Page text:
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Bethanne Kim  

Caitlyn Jenner is a Handsome Woman – NOT Gorgeous!

Frankly, I don’t care about Bruce Jenner’s “gender reassignment”. He’s not my husband, my family, or even passing acquaintance. It just doesn’t impact my life. But it’s been impossible to miss the headlines if you were online at all this week, and the big ones have all been to the effect of “Caityln is Gorgeous!” No. Caitlyn is NOT Gorgeous. Caitlyn is styled and photoshopped.

Caitlyn Jenner has a hair stylist, a make-up artist, a stylist to choose her (very expensive designer) clothing, and assorted other people to ensure she looks perfect. And her $200 bustier is from Trashy Lingerie, which can custom make items based on your measurements. Hardly the same as something grabbed from the rack at the mall. After all that, there are people to retouch her images.

So, no, Caitlyn is not gorgeous. She generally looks like a she (men don’t have breasts like that) – and considering she started out as a he, that’s no small thing. But she looks big boned, because she has a man’s bones and those are bigger than a woman’s. Caitlyn looks like a manly she, not a delicate little flower of femininity. Not “gorgeous.”

Women of a certain age who were still attractive would sometimes be called handsome in times past. “She’s a handsome woman” was not in insult, nor did it mean masculine. I think that usage and adjective are more suited here. Caitlyn is a handsome woman. (Face it: with that much money at your disposal, there is no excuse for not being at least modestly attractive.)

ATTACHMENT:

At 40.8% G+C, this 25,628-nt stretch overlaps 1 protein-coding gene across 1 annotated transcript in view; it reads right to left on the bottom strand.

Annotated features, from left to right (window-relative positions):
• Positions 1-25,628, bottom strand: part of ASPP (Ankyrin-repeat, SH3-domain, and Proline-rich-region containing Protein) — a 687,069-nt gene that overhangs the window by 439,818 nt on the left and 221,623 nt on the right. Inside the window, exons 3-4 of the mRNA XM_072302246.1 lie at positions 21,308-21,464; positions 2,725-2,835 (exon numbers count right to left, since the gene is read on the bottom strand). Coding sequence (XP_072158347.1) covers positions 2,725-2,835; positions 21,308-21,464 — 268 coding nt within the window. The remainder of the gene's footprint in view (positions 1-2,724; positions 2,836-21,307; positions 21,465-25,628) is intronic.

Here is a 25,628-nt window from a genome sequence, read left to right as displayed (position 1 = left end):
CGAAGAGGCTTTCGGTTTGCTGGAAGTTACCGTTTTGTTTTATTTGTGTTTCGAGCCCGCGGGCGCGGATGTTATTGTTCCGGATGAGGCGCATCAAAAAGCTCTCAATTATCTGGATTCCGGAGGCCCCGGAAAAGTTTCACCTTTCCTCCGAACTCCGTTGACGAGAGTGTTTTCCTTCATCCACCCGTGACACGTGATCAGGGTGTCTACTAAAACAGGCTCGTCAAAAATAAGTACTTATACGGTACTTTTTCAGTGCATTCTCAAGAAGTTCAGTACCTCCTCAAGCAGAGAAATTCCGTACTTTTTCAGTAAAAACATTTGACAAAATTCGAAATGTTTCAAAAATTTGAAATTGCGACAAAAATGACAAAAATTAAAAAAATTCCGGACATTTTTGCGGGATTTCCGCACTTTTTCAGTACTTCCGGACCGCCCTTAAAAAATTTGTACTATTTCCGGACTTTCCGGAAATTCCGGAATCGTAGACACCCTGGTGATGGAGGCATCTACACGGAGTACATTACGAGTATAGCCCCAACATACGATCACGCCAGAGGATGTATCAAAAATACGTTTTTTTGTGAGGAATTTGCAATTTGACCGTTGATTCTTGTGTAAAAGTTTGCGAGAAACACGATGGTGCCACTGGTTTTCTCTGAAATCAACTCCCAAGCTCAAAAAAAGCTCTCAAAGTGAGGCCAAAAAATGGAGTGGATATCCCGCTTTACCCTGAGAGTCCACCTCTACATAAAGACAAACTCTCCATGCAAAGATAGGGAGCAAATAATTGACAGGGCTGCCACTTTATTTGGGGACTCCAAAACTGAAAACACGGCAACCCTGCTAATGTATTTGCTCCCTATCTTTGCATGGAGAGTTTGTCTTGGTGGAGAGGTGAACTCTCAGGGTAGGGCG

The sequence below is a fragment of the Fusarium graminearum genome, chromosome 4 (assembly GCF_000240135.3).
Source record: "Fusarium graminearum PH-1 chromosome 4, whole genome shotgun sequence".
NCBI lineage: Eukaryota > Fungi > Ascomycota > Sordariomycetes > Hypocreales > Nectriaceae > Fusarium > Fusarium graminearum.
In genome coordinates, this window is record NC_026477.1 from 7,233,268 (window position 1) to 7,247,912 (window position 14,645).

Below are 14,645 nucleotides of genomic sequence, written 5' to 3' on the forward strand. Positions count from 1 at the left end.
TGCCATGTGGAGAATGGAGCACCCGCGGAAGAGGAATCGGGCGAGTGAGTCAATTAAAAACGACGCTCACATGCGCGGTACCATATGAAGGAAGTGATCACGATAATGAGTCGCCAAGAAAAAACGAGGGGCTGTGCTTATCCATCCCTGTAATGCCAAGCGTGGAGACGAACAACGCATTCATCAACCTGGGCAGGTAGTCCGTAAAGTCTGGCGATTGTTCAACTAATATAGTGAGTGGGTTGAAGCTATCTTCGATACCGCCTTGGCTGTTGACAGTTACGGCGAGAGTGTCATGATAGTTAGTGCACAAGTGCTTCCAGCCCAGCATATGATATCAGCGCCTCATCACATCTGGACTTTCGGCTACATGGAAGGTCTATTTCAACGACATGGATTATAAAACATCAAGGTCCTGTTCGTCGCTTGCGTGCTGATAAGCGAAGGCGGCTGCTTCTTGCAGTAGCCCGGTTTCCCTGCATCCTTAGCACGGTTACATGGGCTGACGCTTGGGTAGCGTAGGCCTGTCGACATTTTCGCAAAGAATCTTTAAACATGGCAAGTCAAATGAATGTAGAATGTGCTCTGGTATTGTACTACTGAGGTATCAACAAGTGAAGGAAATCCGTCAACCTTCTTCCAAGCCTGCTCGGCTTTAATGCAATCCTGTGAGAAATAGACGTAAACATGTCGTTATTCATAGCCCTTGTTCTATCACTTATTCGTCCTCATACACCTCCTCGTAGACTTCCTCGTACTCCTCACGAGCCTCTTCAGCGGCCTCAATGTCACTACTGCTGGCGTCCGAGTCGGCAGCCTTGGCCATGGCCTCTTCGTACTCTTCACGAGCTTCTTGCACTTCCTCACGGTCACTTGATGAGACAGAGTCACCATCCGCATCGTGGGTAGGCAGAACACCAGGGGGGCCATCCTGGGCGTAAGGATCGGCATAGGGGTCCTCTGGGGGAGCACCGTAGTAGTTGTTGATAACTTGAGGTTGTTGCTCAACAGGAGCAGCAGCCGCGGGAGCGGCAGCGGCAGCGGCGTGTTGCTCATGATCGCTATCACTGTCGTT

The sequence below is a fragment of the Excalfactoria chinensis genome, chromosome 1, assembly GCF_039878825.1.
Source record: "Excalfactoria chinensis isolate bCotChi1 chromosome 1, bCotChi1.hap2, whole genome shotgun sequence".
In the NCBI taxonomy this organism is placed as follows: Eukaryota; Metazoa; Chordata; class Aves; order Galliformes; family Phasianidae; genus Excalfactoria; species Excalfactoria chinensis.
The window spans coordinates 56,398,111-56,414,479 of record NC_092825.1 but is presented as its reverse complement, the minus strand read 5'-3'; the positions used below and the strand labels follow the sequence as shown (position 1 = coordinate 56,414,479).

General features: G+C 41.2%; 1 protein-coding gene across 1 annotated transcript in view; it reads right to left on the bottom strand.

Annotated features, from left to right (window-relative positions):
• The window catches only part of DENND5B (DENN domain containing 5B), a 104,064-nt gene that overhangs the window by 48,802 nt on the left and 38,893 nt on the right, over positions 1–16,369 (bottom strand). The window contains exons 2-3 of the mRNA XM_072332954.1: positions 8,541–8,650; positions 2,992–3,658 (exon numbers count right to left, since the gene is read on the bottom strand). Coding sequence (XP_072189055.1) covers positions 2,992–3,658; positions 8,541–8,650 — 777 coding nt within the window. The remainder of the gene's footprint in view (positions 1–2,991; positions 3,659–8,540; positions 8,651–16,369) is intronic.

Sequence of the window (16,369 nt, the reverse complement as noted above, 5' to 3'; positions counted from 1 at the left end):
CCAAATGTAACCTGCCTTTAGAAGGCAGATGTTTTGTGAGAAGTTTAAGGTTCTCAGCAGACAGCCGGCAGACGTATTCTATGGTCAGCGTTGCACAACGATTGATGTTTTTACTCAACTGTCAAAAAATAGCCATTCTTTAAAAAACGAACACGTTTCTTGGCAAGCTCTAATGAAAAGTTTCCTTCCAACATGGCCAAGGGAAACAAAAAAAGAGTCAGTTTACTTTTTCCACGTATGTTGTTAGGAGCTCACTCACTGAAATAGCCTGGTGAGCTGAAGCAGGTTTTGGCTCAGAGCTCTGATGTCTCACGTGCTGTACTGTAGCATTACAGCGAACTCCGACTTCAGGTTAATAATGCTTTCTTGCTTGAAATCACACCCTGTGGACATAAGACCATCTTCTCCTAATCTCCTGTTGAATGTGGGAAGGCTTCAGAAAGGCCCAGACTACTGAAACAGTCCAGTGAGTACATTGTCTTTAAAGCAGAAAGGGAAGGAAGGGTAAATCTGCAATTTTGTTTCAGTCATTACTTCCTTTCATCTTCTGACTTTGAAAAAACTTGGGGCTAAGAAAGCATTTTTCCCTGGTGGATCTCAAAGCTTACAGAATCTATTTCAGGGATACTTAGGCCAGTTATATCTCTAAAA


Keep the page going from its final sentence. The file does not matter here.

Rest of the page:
If nothing else, the reality is that “gorgeous” generally applies to much younger women. Once you pass retirement age, and Caitlyn has, the set of adjectives used to describe you shifts.

So what?

So why does saying Caitlyn is gorgeous annoy me?

It feels like political correctness run amok. Again. I can’t for the life of me see why everyone is saying she is gorgeous unless they are afraid that by not saying it they are not being “supportive,” are somehow “bullying” or phobic, or are risking a public backlash (particularly for magazines and websites).

The simple fact is that no person who starts out one gender and either transitions or dresses up like that gender is going to be held up as a shining example of attractiveness for their new gender. Mrs. Doubtfire was not a hot Grandma. Dustin Hoffman as Tootsie wasn’t the biggest hottie around. And Whoopi Goldberg in The Associate was not the World’s Sexiest Man. There will be traces of their old gender that remain, no matter how many surgeries they have. Bone size is just one example. Saying that isn’t bullying or being phobic, it’s just a fact. By definition, only a tiny number of people can be “the best looking” in their gender and saying someone isn’t one of those is not bullying nor is it being unsupportive (frankly, a job of actual friends and family, not the world at large or the internet in general). It’s just reality.